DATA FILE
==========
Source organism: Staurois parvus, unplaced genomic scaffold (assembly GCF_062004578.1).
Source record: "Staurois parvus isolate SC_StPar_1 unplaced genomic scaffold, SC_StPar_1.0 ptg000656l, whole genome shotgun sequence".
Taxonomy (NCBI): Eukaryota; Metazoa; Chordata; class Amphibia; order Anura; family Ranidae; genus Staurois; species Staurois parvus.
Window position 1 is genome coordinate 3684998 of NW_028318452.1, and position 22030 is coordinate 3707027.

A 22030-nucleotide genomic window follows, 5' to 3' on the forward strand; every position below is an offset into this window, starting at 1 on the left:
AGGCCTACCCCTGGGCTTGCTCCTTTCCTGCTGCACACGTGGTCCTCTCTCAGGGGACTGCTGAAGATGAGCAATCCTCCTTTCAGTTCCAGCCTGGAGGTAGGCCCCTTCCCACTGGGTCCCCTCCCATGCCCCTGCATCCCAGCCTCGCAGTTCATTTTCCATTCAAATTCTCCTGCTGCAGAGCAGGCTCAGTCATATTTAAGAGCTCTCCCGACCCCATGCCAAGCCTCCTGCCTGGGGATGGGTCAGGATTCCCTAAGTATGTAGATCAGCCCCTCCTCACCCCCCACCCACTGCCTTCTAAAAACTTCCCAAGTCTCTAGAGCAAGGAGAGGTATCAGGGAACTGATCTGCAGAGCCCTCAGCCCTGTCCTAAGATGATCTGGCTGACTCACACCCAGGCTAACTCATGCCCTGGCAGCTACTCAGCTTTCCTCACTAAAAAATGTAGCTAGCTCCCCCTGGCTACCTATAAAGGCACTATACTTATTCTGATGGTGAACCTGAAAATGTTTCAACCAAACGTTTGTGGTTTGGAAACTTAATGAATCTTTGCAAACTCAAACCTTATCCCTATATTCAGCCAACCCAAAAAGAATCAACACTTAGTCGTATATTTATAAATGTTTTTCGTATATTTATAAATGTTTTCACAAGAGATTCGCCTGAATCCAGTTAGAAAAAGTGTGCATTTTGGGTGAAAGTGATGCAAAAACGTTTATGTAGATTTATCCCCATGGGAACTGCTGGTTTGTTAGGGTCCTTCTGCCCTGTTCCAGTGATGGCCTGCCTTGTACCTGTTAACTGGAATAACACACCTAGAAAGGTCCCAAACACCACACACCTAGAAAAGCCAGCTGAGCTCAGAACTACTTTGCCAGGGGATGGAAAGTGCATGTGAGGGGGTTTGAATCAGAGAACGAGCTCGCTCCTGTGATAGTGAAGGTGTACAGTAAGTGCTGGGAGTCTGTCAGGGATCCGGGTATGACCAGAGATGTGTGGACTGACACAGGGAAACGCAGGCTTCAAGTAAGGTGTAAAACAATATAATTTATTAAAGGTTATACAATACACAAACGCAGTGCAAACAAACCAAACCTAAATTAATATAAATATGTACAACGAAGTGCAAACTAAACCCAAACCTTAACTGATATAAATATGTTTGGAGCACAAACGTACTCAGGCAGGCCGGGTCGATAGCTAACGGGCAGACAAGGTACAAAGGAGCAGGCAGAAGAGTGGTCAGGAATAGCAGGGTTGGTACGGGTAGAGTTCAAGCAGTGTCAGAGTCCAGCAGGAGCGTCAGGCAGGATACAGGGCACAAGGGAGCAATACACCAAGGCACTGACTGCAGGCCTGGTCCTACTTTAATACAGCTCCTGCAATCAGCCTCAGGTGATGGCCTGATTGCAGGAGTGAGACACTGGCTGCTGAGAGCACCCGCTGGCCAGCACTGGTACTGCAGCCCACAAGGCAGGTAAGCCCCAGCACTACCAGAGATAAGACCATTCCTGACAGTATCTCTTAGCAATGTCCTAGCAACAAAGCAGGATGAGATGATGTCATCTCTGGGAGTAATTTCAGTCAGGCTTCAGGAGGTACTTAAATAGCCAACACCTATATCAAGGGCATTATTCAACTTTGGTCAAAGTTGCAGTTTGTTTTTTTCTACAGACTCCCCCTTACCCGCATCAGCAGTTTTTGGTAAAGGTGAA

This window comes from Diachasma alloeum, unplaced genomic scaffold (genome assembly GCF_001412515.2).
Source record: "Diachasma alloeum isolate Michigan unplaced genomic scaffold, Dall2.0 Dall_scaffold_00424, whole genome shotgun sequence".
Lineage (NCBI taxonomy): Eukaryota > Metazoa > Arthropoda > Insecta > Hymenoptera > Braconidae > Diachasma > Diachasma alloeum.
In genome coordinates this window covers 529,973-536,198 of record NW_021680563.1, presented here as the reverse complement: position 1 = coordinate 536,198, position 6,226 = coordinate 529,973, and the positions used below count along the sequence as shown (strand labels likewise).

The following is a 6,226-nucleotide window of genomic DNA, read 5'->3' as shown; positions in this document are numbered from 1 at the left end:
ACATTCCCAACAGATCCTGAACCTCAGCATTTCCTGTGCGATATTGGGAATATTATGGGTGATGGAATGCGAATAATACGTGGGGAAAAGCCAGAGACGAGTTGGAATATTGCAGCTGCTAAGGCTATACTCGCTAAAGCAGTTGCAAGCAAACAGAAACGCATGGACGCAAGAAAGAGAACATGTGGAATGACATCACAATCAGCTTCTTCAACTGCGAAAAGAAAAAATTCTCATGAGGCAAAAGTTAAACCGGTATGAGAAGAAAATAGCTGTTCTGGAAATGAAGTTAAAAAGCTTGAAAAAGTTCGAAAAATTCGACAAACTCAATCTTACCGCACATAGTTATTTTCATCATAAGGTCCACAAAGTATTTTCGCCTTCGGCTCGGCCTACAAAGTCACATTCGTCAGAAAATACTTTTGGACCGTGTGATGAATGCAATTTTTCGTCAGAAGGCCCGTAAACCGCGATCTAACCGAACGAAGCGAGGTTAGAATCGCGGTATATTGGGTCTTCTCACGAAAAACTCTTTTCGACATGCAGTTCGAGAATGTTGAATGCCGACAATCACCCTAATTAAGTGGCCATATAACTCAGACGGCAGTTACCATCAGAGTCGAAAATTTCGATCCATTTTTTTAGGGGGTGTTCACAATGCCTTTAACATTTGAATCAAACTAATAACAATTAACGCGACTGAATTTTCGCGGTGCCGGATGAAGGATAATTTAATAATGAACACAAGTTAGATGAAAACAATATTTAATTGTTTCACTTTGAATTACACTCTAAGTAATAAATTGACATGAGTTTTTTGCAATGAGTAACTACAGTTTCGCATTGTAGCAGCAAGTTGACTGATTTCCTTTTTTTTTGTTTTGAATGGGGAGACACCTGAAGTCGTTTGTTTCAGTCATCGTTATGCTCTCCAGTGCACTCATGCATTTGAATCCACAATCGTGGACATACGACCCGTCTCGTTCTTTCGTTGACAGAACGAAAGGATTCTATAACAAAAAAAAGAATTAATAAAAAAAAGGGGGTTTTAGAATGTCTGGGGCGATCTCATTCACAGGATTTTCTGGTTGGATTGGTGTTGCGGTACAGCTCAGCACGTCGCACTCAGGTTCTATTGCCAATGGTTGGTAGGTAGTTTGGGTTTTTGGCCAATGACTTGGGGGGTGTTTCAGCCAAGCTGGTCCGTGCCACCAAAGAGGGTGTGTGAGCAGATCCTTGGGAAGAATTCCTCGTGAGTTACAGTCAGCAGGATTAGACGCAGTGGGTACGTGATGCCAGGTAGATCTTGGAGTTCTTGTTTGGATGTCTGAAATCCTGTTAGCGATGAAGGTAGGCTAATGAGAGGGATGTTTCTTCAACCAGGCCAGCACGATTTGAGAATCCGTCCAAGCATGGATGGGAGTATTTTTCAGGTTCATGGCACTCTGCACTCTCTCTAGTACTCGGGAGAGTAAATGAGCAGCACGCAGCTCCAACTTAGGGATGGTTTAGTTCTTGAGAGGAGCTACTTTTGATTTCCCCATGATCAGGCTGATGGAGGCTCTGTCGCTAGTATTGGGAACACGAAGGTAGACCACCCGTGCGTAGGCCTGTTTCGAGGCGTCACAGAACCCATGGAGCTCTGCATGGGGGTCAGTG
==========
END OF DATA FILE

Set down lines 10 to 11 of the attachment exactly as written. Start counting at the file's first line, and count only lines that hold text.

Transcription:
In genome coordinates this window covers 529,973-536,198 of record NW_021680563.1, presented here as the reverse complement: position 1 = coordinate 536,198, position 6,226 = coordinate 529,973, and the positions used below count along the sequence as shown (strand labels likewise).

The following is a 6,226-nucleotide window of genomic DNA, read 5'->3' as shown; positions in this document are numbered from 1 at the left end: